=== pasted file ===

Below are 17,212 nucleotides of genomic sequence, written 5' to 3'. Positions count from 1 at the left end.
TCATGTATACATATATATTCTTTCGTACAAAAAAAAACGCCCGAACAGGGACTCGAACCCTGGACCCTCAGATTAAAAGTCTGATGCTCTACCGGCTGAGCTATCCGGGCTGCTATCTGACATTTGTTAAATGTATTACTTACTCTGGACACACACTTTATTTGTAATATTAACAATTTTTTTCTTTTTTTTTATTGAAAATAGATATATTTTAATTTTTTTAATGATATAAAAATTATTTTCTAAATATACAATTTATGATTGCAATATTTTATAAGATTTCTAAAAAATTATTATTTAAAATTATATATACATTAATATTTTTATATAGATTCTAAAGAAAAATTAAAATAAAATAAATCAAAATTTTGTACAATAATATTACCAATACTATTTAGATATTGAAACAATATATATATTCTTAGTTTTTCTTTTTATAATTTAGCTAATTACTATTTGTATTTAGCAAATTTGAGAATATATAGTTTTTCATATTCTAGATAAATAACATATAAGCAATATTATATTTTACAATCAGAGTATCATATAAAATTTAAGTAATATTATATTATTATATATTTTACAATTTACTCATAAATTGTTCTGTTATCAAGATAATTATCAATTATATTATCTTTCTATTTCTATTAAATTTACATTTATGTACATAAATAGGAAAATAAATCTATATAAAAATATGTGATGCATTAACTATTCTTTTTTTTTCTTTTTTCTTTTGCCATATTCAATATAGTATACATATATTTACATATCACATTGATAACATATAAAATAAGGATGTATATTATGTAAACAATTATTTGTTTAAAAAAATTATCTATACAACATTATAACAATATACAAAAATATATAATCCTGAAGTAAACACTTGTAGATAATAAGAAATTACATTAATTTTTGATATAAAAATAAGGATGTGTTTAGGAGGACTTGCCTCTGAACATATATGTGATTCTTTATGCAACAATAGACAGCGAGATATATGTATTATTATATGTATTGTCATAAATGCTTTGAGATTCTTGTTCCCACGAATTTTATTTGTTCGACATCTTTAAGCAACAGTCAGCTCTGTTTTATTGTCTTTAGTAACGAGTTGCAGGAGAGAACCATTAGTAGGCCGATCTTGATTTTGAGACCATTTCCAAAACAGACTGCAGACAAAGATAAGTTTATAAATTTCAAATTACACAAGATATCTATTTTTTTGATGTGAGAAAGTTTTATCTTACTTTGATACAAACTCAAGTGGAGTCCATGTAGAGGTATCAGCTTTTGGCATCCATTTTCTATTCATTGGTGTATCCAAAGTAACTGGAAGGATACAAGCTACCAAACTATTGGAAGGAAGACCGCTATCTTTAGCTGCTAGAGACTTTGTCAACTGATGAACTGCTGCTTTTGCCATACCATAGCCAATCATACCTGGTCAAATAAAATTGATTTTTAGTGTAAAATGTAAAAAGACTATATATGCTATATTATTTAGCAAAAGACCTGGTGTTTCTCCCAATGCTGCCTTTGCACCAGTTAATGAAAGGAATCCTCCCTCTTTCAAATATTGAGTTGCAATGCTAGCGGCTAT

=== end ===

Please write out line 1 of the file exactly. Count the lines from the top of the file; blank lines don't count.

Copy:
Below are 17,212 nucleotides of genomic sequence, written 5' to 3'. Positions count from 1 at the left end.